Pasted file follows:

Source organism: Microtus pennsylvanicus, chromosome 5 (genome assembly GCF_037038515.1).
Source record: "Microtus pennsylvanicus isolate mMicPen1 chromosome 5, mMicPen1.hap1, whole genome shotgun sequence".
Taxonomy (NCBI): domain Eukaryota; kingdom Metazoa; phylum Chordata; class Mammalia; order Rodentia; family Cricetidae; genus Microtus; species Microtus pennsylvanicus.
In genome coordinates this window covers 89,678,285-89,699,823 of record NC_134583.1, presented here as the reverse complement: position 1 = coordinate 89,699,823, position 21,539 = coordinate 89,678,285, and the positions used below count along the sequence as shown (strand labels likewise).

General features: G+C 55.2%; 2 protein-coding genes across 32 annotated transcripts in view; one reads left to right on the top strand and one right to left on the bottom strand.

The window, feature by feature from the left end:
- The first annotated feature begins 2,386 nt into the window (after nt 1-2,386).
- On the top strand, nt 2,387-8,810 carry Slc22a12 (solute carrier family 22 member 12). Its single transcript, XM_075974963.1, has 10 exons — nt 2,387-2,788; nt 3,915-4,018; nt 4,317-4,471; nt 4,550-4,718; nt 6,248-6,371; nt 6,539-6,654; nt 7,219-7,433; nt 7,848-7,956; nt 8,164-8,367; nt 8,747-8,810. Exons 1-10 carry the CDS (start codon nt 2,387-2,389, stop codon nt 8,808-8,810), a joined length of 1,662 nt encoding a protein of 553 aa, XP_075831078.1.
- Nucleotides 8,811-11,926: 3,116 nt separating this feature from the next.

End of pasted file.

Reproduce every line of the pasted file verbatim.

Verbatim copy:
Source organism: Microtus pennsylvanicus, chromosome 5 (genome assembly GCF_037038515.1).
Source record: "Microtus pennsylvanicus isolate mMicPen1 chromosome 5, mMicPen1.hap1, whole genome shotgun sequence".
Taxonomy (NCBI): domain Eukaryota; kingdom Metazoa; phylum Chordata; class Mammalia; order Rodentia; family Cricetidae; genus Microtus; species Microtus pennsylvanicus.
In genome coordinates this window covers 89,678,285-89,699,823 of record NC_134583.1, presented here as the reverse complement: position 1 = coordinate 89,699,823, position 21,539 = coordinate 89,678,285, and the positions used below count along the sequence as shown (strand labels likewise).

General features: G+C 55.2%; 2 protein-coding genes across 32 annotated transcripts in view; one reads left to right on the top strand and one right to left on the bottom strand.

The window, feature by feature from the left end:
- The first annotated feature begins 2,386 nt into the window (after nt 1-2,386).
- On the top strand, nt 2,387-8,810 carry Slc22a12 (solute carrier family 22 member 12). Its single transcript, XM_075974963.1, has 10 exons — nt 2,387-2,788; nt 3,915-4,018; nt 4,317-4,471; nt 4,550-4,718; nt 6,248-6,371; nt 6,539-6,654; nt 7,219-7,433; nt 7,848-7,956; nt 8,164-8,367; nt 8,747-8,810. Exons 1-10 carry the CDS (start codon nt 2,387-2,389, stop codon nt 8,808-8,810), a joined length of 1,662 nt encoding a protein of 553 aa, XP_075831078.1.
- Nucleotides 8,811-11,926: 3,116 nt separating this feature from the next.